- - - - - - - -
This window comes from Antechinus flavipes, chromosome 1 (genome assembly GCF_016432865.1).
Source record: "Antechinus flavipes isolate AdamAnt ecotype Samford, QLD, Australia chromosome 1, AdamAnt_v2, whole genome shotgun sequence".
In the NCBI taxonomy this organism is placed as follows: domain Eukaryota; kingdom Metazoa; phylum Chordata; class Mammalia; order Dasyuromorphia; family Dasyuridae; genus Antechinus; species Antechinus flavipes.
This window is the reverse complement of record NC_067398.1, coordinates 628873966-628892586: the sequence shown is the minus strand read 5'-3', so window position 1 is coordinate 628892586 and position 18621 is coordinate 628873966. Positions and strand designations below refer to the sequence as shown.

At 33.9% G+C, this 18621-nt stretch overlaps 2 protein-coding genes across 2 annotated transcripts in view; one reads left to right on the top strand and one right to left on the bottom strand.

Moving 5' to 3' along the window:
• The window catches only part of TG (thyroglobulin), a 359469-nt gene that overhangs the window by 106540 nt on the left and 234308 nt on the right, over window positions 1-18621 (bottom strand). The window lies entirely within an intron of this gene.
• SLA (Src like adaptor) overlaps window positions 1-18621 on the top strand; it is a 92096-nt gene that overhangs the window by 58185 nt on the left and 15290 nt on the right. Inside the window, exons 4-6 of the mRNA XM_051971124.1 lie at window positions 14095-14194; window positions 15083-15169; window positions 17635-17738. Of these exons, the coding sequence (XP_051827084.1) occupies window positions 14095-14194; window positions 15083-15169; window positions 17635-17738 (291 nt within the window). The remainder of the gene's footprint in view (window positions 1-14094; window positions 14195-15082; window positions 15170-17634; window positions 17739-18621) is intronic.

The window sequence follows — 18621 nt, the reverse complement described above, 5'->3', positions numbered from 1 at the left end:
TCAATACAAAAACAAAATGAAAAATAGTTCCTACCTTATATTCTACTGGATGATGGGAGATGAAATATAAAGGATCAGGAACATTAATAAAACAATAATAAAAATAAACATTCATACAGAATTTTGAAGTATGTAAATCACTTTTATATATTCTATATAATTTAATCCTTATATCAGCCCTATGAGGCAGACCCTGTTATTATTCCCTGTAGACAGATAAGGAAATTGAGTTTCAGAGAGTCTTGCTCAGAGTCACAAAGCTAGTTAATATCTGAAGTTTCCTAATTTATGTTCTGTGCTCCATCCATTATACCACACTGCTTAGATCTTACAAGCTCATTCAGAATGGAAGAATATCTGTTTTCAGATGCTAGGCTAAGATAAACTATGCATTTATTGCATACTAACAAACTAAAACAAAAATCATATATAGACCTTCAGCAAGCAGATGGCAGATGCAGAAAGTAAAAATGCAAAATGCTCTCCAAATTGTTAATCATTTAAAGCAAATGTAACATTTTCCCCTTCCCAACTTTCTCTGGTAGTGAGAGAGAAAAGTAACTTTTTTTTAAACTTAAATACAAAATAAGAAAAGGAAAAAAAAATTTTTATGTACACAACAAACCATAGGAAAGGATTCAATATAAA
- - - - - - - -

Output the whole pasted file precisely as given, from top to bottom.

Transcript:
This window comes from Antechinus flavipes, chromosome 1 (genome assembly GCF_016432865.1).
Source record: "Antechinus flavipes isolate AdamAnt ecotype Samford, QLD, Australia chromosome 1, AdamAnt_v2, whole genome shotgun sequence".
In the NCBI taxonomy this organism is placed as follows: domain Eukaryota; kingdom Metazoa; phylum Chordata; class Mammalia; order Dasyuromorphia; family Dasyuridae; genus Antechinus; species Antechinus flavipes.
This window is the reverse complement of record NC_067398.1, coordinates 628873966-628892586: the sequence shown is the minus strand read 5'-3', so window position 1 is coordinate 628892586 and position 18621 is coordinate 628873966. Positions and strand designations below refer to the sequence as shown.

At 33.9% G+C, this 18621-nt stretch overlaps 2 protein-coding genes across 2 annotated transcripts in view; one reads left to right on the top strand and one right to left on the bottom strand.

Moving 5' to 3' along the window:
• The window catches only part of TG (thyroglobulin), a 359469-nt gene that overhangs the window by 106540 nt on the left and 234308 nt on the right, over window positions 1-18621 (bottom strand). The window lies entirely within an intron of this gene.
• SLA (Src like adaptor) overlaps window positions 1-18621 on the top strand; it is a 92096-nt gene that overhangs the window by 58185 nt on the left and 15290 nt on the right. Inside the window, exons 4-6 of the mRNA XM_051971124.1 lie at window positions 14095-14194; window positions 15083-15169; window positions 17635-17738. Of these exons, the coding sequence (XP_051827084.1) occupies window positions 14095-14194; window positions 15083-15169; window positions 17635-17738 (291 nt within the window). The remainder of the gene's footprint in view (window positions 1-14094; window positions 14195-15082; window positions 15170-17634; window positions 17739-18621) is intronic.

The window sequence follows — 18621 nt, the reverse complement described above, 5'->3', positions numbered from 1 at the left end:
TCAATACAAAAACAAAATGAAAAATAGTTCCTACCTTATATTCTACTGGATGATGGGAGATGAAATATAAAGGATCAGGAACATTAATAAAACAATAATAAAAATAAACATTCATACAGAATTTTGAAGTATGTAAATCACTTTTATATATTCTATATAATTTAATCCTTATATCAGCCCTATGAGGCAGACCCTGTTATTATTCCCTGTAGACAGATAAGGAAATTGAGTTTCAGAGAGTCTTGCTCAGAGTCACAAAGCTAGTTAATATCTGAAGTTTCCTAATTTATGTTCTGTGCTCCATCCATTATACCACACTGCTTAGATCTTACAAGCTCATTCAGAATGGAAGAATATCTGTTTTCAGATGCTAGGCTAAGATAAACTATGCATTTATTGCATACTAACAAACTAAAACAAAAATCATATATAGACCTTCAGCAAGCAGATGGCAGATGCAGAAAGTAAAAATGCAAAATGCTCTCCAAATTGTTAATCATTTAAAGCAAATGTAACATTTTCCCCTTCCCAACTTTCTCTGGTAGTGAGAGAGAAAAGTAACTTTTTTTTAAACTTAAATACAAAATAAGAAAAGGAAAAAAAAATTTTTATGTACACAACAAACCATAGGAAAGGATTCAATATAAA